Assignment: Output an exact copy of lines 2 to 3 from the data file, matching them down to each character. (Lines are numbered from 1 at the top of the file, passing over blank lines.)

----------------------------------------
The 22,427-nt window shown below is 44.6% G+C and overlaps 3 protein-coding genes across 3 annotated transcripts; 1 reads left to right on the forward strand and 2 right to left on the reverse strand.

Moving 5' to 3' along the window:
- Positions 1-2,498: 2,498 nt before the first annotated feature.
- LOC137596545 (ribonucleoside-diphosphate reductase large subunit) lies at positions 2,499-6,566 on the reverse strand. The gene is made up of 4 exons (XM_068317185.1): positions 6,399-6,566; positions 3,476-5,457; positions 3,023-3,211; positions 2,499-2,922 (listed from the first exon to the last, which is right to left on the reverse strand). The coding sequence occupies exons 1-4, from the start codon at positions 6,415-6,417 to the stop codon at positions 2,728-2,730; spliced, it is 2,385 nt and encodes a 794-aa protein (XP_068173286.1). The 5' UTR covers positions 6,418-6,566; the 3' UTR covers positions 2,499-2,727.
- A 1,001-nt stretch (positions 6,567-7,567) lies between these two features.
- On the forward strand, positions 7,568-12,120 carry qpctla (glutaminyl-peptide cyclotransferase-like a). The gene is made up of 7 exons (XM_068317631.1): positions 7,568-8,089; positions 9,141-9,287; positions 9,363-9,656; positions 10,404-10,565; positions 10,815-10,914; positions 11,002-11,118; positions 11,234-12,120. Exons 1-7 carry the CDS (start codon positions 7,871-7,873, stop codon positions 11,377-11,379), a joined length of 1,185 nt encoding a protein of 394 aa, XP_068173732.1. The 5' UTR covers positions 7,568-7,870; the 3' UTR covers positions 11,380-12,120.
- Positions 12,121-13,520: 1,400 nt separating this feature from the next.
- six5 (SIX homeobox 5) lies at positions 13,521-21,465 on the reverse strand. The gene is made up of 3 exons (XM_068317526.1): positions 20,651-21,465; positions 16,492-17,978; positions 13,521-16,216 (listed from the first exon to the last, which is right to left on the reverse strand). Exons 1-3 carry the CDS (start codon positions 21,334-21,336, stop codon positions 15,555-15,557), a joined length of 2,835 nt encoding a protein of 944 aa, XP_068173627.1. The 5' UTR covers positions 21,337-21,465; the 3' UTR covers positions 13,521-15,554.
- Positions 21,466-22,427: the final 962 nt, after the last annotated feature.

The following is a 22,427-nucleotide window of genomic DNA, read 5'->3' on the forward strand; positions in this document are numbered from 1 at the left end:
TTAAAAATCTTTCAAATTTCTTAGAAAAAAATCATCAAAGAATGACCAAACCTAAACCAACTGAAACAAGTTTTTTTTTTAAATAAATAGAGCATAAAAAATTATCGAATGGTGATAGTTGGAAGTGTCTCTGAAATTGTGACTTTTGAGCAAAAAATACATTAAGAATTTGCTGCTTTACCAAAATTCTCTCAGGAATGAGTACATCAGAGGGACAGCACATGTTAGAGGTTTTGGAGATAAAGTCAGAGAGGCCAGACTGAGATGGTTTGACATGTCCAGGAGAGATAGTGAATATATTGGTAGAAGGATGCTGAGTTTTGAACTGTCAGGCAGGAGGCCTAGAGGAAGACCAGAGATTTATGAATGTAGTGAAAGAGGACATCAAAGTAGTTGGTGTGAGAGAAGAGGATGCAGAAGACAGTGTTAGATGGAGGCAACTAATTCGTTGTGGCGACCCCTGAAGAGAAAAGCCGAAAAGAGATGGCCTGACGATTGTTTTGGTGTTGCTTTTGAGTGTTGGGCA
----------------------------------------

Moving 5' to 3' along the window:
- Positions 1-2,498: 2,498 nt before the first annotated feature.